THE COURT: All right. Let's call our first case that's on the calendar, which is the case of United States of America vs. Markeenus Cleavon Wilkerson, which is 1:10cr32-13, which is on the calendar for the purpose of a Rule 11 proceeding. Before we get started, I noticed that an information pursuant to 21 United States Code 851 had been filed, and I couldn't see anywhere in the plea agreement that that was going to be withdrawn. Is that the circumstance in this case?
MR. COLEMAN: At this point, those are the circumstances. We're requesting, but don't know yet.
THE COURT: I understand. All right. Well, let's get started. I thought I would inquire. I wanted to make sure before we went forward.

[CR Doc. 383 at 2].

If Petitioner had been completely unaware of the existence of the § 851 information as he claims, it would have been incumbent upon him at that time to contest his attorney's statement to the contrary. Not only did Petitioner fail to speak up, but also, during this same guilty plea hearing before Magistrate Judge Howell, Petitioner acknowledged that if he had sustained a prior felony drug conviction, such conviction would double his otherwise applicable mandatory minimum:

THE COURT: I am also required by law to advise you concerning the maximum and any minimum penalties prescribed by law for such an offense. Those maximum and minimum penalties are as follows:
Based on the amount of substance alleged in the bill of indictment, the maximum possible penalty for this offense is a term of imprisonment which may not be less than 10 years nor more than life imprisonment, a fine not to exceed the sum of $4 million, or both, a term of supervised release of at least 5 years, and a $100 special assessment.
However, if at the time this offense was committed you had a prior conviction for a felony drug offense which had become final, then you would be sentenced to a term of imprisonment which may not be less than 20 years and not more than life imprisonment, a fine not to exceed the sum of $8 million, or both, a term of supervised release of at least 10 years, and a $100 special assessment.
If at the time this offense was committed you had two or more prior convictions for a felony drug offense which had become final, then you would be sentenced to a mandatory term of imprisonment without release, a fine not to exceed the sum of $8 million, or both, and a $100 special assessment.
Do you fully understand the charges against you related to Count One of the bill of indictment, including those maximum and potential minimum penalties?
THE DEFENDANT: Yes, sir.

[Id. at 9-10]. In short, the record reflects both that Petitioner acknowledged that he was aware the Government had filed a § 851 information in his case before his guilty plea, and that Petitioner understood the impact any such information would have on the penalties he faced.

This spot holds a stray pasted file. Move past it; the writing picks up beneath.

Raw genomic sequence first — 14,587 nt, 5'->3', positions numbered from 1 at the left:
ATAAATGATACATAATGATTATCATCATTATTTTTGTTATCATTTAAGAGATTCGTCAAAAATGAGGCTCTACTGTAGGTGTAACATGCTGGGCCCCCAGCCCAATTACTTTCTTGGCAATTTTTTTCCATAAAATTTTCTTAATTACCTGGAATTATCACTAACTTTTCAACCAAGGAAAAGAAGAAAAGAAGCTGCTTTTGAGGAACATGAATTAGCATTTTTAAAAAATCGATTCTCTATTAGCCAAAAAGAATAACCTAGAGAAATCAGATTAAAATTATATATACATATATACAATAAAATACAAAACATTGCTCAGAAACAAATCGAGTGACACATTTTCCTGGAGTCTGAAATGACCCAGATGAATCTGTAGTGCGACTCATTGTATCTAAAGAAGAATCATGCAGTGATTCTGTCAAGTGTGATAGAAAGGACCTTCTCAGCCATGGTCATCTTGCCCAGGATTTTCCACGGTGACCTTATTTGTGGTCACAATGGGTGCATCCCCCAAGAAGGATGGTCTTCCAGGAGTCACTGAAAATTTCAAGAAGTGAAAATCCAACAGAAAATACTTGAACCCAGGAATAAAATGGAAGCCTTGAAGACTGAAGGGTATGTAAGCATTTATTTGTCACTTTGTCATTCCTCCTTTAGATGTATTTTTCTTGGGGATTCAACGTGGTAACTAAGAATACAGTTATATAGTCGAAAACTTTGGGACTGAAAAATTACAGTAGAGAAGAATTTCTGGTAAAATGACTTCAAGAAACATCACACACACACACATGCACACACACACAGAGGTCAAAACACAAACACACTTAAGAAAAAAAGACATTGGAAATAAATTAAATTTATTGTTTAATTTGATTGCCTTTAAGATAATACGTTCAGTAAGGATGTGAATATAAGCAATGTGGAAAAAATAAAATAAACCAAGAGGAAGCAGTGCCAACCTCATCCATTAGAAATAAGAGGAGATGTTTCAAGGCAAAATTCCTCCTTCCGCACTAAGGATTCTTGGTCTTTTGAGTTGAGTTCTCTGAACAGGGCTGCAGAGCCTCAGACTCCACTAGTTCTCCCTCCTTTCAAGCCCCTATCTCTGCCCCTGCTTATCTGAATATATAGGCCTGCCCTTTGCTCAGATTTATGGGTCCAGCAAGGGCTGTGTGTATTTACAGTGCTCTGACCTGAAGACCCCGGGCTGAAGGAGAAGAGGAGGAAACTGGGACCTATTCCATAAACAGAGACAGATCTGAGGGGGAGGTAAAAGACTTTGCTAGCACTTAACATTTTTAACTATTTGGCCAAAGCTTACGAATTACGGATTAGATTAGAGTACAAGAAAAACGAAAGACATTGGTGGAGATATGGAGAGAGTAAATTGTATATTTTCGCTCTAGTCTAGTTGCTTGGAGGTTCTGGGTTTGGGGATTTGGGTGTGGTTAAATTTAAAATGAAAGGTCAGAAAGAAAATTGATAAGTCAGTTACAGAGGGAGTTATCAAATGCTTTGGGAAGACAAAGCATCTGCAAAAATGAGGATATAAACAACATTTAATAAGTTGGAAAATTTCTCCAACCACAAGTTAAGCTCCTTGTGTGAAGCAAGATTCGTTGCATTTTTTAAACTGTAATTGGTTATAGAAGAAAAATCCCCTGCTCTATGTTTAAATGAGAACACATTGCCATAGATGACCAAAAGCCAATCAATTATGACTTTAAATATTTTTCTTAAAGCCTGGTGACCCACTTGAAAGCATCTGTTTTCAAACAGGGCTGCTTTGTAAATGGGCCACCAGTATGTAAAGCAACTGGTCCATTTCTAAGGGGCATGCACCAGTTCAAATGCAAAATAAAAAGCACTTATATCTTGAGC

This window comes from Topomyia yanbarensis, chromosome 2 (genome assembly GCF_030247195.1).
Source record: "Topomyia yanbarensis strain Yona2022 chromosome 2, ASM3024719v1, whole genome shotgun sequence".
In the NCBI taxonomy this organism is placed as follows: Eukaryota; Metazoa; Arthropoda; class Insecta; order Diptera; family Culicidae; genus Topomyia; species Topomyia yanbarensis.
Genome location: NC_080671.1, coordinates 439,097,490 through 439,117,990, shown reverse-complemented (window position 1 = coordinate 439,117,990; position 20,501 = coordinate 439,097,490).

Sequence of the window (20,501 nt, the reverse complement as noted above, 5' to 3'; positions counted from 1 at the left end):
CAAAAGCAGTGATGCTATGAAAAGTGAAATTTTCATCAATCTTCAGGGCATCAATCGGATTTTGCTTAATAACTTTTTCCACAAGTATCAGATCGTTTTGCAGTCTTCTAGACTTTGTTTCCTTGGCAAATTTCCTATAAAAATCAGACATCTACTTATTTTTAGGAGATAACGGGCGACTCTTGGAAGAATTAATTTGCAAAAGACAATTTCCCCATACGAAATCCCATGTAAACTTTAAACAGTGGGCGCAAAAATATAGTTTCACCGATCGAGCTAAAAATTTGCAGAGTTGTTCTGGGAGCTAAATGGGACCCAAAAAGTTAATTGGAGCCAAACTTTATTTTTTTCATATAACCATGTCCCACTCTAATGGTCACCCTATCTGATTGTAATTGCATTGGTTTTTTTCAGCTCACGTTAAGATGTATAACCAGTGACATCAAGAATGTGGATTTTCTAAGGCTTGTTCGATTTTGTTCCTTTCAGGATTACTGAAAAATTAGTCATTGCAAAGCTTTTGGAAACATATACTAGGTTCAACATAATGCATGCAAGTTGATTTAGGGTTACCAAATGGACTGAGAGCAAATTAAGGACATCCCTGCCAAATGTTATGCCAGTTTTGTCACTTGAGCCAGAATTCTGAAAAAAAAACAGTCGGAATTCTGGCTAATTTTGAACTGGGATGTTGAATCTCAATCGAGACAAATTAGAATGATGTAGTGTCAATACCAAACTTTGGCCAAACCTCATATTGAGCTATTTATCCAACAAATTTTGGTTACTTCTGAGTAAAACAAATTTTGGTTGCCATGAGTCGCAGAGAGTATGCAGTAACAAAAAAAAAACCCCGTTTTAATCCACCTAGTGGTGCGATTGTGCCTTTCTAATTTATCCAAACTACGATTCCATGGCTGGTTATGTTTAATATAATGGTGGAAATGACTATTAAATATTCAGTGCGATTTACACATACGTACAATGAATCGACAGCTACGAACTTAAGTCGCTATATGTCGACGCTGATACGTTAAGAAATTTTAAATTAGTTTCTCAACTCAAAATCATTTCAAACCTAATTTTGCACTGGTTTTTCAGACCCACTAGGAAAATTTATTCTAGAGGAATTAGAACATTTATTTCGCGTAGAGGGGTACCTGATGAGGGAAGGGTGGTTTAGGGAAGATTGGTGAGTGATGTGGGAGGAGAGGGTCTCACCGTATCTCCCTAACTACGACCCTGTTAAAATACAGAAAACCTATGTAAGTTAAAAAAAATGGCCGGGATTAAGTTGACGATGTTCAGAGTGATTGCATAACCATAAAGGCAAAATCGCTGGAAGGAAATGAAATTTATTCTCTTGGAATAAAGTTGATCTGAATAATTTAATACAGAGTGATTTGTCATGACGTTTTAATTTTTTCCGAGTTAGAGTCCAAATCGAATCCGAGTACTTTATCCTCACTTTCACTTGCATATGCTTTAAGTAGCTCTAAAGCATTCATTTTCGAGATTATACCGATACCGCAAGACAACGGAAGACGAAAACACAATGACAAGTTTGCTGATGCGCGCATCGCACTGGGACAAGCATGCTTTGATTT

Having fully addressed Petitioner's claim, the Court notes that the issue Petitioner raised would have availed him nothing even if he had proven his point. As discussed above, Petitioner was properly designated a Career Offender under the Guidelines. As such, the 240-month mandatory minimum brought about by the Government's filing of the § 851 information played no role in determining the Petitioner's recommended Guidelines range of 262-327 months. Petitioner's ultimate Guidelines range was purely a product of the Petitioner's past criminal history as applied to the Career Offender provisions. Accordingly, Petitioner would have suffered no prejudice from his attorney's deficient advice, had there been any, surrounding the § 851 information.

For the reasons stated herein, the Court finds that Petitioner is not entitled to relief. The Court further finds that Petitioner has not made a substantial showing of a denial of a constitutional right. See generally 28 U.S.C. § 2253(c)(2); see also Miller-El v. Cockrell, 537 U.S. 322, 336-38 (2003) (in order to satisfy § 2253(c), a "petitioner must demonstrate that reasonable jurists would find the district court's assessment of the constitutional claims debatable or wrong") (citing Slack v. McDaniel, 529 U.S. 473, 484-85 (2000)). The Petitioner has failed to demonstrate both that this Court's dispositive procedural rulings are debatable, and that the Motion to Vacate states a debatable claim of the denial of a constitutional right. Slack, 529 U.S. at 484-85. As a result, the Court declines to issue a certificate of appealability. See Rule 11(a), Rules Governing Section 2255 Proceedings for the United States District Courts, 28 U.S.C. § 2255.

ORDER

IT IS, THEREFORE, ORDERED that the Petitioner's Section 2255 Motion to Vacate, Set Aside, or Correct Sentence [Doc. 1] is DENIED and DISMISSED WITH PREJUDICE.

IT IS FURTHER ORDERED that pursuant to Rule 11(a) of the Rules Governing Section 2255 Proceedings, the Court declines to issue a certificate of appealability.

IT IS SO ORDERED.